The Bank of Uganda (BoU) never carried out a valuation of the assets of the Crane Bank Limited (CBL) after the central bank took over management and subsequently sold it off to the dfcu Bank at Shs200 billion, shareholders have said.
According to the CBL shareholders, the non-valuation of the CBL assets was contrary to the regulations of the Financial Institutions Act (FIA), and that those responsible for the sale of CBL were wheeler-dealing for personal gain.
The shareholders, who are reacting to a sale agreement dubbed: ‘The major contentious issues with the Purchase of Assets and Assumption of Liabilities Agreement entered into between Bank of Uganda and DFCU Bank Limited dated 25th of January 2027’, say at the time of the CBL take over it was worth about Shs1.3 trillion.
The document was reportedly signed by among others the central bank Governor Professor Emmanuel Tumusiime Mutebile, on behalf of BoU and Juma Kisaame and William Sekabembe, Managing Director and Executive Director respectively, on behalf of DFCU Bank.
‘There was no market valuation of the assets of CBL prior to their transfer to DFCU as required by law under the FIA. This gives DFCU a bonanza at tax payer and shareholder expense. BoU officials deliberately undervalued assets so as to give DFCU a sweetheart deal. That is the reason that this agreement is deliberately vague on the value of assets taken over y the DFCU (yet this should be a material point to include in an agreement of the kind),’ the shareholders, among them tycoon Sudhir Ruparelia, state in their 4-page unsigned document.
The shareholders also take exception to the dramatic rise in the declared value of the branch networks from Shs10 billion to Shs47 billion, just days after the sale.
‘’…when one looks at the CBL balance sheet at the time of takeover by DFCU, the branch network was valued at UGX10 billion only. Within just days of taking over the assets, DFCU revalued the same at 47 billion!!! Showing a discrepancy of 37 billion shillings given to DFCU for nothing,’ the shareholders further say.
The shareholders add: ‘This undervaluation benefitted DFCU and Bank of Uganda officials (as well as their legal advisors) on this transaction.’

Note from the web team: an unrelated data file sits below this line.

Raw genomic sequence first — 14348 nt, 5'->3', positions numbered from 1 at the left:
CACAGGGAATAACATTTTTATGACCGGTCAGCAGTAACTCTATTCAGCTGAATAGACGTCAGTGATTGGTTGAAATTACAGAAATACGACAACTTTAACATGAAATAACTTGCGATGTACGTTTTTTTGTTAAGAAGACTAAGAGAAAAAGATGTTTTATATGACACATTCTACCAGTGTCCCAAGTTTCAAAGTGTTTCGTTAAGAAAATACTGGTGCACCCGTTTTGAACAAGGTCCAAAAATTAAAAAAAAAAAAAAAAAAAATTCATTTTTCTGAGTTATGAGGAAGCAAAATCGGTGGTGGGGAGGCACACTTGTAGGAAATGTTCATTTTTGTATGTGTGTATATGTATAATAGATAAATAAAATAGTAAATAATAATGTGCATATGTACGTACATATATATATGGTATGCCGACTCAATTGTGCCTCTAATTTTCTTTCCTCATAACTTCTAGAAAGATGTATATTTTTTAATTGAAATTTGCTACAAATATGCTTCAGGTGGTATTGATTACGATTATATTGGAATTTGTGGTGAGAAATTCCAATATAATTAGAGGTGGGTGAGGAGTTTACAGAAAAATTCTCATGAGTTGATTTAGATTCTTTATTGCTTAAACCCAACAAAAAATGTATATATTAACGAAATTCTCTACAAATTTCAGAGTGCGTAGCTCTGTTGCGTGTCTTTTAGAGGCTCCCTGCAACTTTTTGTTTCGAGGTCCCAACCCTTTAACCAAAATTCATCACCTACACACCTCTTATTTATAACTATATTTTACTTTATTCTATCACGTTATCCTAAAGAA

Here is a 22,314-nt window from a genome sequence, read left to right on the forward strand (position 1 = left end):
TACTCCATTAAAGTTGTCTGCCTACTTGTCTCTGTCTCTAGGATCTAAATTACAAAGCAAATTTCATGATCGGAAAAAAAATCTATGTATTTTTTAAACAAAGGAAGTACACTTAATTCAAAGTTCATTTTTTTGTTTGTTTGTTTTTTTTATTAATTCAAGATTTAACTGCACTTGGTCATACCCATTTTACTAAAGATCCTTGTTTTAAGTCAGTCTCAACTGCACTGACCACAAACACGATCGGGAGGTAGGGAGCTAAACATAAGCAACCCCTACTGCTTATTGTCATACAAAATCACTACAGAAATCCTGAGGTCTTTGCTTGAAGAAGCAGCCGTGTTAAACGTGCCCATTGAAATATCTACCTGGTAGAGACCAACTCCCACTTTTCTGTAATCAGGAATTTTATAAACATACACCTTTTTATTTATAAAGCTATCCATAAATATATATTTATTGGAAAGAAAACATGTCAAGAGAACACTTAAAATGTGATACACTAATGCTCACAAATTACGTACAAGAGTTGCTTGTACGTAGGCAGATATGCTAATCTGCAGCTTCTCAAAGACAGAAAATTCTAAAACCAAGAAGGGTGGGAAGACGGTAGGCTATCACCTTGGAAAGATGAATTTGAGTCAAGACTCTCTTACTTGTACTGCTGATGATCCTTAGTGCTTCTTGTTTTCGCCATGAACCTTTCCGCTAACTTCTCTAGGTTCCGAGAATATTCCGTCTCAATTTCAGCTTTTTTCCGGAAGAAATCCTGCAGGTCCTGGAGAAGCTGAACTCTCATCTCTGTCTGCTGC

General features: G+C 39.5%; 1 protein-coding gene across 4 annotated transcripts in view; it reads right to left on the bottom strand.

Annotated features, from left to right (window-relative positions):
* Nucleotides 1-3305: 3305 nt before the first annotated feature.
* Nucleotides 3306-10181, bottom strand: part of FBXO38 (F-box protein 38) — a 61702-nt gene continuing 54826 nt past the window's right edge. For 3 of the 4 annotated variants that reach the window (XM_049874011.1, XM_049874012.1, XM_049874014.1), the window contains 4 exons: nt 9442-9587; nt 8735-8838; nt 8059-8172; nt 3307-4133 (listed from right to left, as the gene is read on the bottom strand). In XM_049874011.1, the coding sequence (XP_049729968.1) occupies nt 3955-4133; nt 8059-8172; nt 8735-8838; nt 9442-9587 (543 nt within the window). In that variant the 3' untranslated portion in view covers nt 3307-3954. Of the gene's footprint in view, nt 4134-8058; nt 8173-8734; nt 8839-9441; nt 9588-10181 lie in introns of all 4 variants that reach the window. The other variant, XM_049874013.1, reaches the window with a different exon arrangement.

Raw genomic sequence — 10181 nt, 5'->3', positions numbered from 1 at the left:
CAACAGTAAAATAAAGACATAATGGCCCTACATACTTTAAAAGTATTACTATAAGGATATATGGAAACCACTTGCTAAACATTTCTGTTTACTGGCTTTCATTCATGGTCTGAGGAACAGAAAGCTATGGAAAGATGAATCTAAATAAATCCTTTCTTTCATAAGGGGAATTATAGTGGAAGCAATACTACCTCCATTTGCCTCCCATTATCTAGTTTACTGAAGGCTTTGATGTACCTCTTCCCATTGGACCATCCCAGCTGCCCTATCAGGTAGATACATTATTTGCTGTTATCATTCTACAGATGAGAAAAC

The law firms cited by the shareholders in the sale of CBL are MMAKS Advocates and AF Mpanga, who were representing the BoU. The shareholders also charge that in furtherance of their interests, the two law firms were also retained by DFCU after the sale of CBL.
‘Immediately after concluding this sale, both MMAKS Advocates and AF Mpanga (Bowmans) went to work for DFCU to collect loans and earn fees from the CBL loan portfolio and they continue to work for DFCU up to this day on this very portfolio they sold’, the shareholders add.
Last year commercial court judge David Wangututsi, in a judgment read by Commercial Court Registrar Lillian Bucyana, told lawyers Timothy Masembe Kanyerezi of MMAKS and David Mpanga of AF Mpanga that they erred at law, and in conflict of interest, to represent BoU in a Shs400 billion case against billionaire businessman Sudhir Ruparelia, their former client.
Justice Wangututsi further ruled that the two lawyers were acting to jeopardise the city tycoon’s business interests in respect to the now-defunct Crane Bank that is under receivership.
At the time Mr. Ruparelia, who was represented in the landmark case by Messrs. Kampala Associated (KAA) Advocates, sought court’s intervention against the two lawyers, arguing that they had previously represented him and a host of his companies for 12 years, and that they should instead have acted as his witnesses in Uganda’s biggest commercial case that pitted the BoU against the tycoon.